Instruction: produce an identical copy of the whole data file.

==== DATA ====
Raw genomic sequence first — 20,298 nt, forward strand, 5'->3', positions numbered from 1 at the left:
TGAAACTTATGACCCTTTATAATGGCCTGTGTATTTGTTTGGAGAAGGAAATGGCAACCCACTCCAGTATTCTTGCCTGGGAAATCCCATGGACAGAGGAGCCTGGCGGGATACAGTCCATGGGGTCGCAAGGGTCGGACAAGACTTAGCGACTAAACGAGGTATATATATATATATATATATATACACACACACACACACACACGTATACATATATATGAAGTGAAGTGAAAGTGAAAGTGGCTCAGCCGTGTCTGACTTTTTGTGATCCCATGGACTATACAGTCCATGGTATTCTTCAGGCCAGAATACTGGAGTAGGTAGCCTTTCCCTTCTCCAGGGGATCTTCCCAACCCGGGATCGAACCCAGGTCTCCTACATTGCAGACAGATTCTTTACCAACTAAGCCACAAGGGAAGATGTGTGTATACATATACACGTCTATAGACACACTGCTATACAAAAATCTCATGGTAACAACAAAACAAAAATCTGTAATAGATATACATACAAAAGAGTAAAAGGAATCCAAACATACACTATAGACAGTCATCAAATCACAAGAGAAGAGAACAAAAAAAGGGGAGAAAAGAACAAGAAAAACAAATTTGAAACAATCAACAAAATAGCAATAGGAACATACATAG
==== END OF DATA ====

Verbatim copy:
Raw genomic sequence first — 20,298 nt, forward strand, 5'->3', positions numbered from 1 at the left:
TGAAACTTATGACCCTTTATAATGGCCTGTGTATTTGTTTGGAGAAGGAAATGGCAACCCACTCCAGTATTCTTGCCTGGGAAATCCCATGGACAGAGGAGCCTGGCGGGATACAGTCCATGGGGTCGCAAGGGTCGGACAAGACTTAGCGACTAAACGAGGTATATATATATATATATATATATACACACACACACACACACACGTATACATATATATGAAGTGAAGTGAAAGTGAAAGTGGCTCAGCCGTGTCTGACTTTTTGTGATCCCATGGACTATACAGTCCATGGTATTCTTCAGGCCAGAATACTGGAGTAGGTAGCCTTTCCCTTCTCCAGGGGATCTTCCCAACCCGGGATCGAACCCAGGTCTCCTACATTGCAGACAGATTCTTTACCAACTAAGCCACAAGGGAAGATGTGTGTATACATATACACGTCTATAGACACACTGCTATACAAAAATCTCATGGTAACAACAAAACAAAAATCTGTAATAGATATACATACAAAAGAGTAAAAGGAATCCAAACATACACTATAGACAGTCATCAAATCACAAGAGAAGAGAACAAAAAAAGGGGAGAAAAGAACAAGAAAAACAAATTTGAAACAATCAACAAAATAGCAATAGGAACATACATAG